There is a certain joy in writing with ink. It flows. Wait long enough and keep the paper still and it will dry and not smudge.
Early inks were very wet. Moreover the swirls in distinctive handwriting also contributed to an excess of ink to paper. Needed - something to absorb, or blot the excess so as to get on with the day. Blowing on it helped yet could cause it to run.
The first 'blotters' were sanders; shakers of fine sand which was dusted on to the paper to absorb the excess ink. To the above left is a Chinese shaker decorated in the '1000 faces' pattern and the other is an elegant shaker made in France.
The practical answer however was 'blotting paper' - the Scott towel of handwriting. So what was the best way to bring the paper to the ink you ask? Why that cousin of the rocking horse - the 'rocking blotter' of course! A real winner.Blotting paper was attached to the bottom of a hand sized rocker - which was then gently cradled on a rocker to absorb excess ink.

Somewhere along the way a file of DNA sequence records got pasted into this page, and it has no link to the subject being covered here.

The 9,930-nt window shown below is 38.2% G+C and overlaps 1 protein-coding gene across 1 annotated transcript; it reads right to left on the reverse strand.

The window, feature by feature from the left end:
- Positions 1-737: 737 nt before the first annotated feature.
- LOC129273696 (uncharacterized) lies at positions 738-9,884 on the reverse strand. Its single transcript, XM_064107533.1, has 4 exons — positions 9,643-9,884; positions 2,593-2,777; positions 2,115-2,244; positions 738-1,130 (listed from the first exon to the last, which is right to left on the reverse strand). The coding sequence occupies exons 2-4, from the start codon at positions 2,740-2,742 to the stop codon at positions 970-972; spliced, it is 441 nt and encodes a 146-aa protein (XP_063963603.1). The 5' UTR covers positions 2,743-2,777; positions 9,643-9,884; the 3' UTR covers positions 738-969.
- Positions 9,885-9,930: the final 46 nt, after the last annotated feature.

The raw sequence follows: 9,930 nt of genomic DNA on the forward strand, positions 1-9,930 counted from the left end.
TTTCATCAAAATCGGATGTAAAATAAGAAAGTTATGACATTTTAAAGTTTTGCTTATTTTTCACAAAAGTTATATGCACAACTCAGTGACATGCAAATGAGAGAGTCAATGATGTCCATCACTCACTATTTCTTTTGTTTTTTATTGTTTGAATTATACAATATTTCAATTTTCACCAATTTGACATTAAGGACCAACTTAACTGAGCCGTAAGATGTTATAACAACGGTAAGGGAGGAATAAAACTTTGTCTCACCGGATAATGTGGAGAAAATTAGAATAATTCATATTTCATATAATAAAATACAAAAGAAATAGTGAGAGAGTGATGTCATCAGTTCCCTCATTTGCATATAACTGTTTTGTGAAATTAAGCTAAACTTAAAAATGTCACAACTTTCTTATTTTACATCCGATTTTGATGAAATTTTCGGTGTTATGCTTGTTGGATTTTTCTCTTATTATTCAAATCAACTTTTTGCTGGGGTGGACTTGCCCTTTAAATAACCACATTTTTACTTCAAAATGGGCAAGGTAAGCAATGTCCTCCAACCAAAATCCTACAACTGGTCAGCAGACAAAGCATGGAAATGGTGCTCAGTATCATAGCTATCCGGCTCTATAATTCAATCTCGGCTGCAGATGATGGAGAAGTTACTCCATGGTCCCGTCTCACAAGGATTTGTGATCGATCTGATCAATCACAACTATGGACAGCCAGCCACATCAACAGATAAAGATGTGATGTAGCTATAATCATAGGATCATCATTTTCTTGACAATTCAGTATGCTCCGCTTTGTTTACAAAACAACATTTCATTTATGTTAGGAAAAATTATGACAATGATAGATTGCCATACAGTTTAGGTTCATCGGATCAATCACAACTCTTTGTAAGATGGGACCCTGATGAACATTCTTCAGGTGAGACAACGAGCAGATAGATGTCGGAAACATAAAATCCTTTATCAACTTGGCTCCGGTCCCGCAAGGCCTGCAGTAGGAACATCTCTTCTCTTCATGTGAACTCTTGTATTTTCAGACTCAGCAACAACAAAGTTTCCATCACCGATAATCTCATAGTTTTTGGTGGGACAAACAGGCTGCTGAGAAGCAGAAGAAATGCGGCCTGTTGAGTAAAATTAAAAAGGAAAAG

The ubiquitous rocker was fashioned to suit all tastes and writing desks. In the sample pictures the oldest is a man's chip carved maple rocker from the 1800's. Also from the quill and stick pen era is an elegant sterling silver ladies rocker. The other three are from the golden era of the fountain pen, the 1920's and 30's. One in marble. A copper advertising sample and a tin version. The latter is somewhat 'revolutionary' with grooves on the side to assist rocking, rather than a knob.
The knob variously acts as a carrying grip, a means of rocking or of being unscrewed to attach and change the blotting paper. With a fresh blotter attached one can 'rock on'!
My thanks and appreciation to my husband David, for the sharing of his collection and his writing of this post.
My appreciation and thanks to Mrs. Nesbitt's Place for hosting ABC Wednesday Round 3. To view more ABC Wednesday posts via Mr. Linky please click HERE. For viewing the new format of ABC Wednesday Round 3 where all posts can be seen in the same place, please click HERE.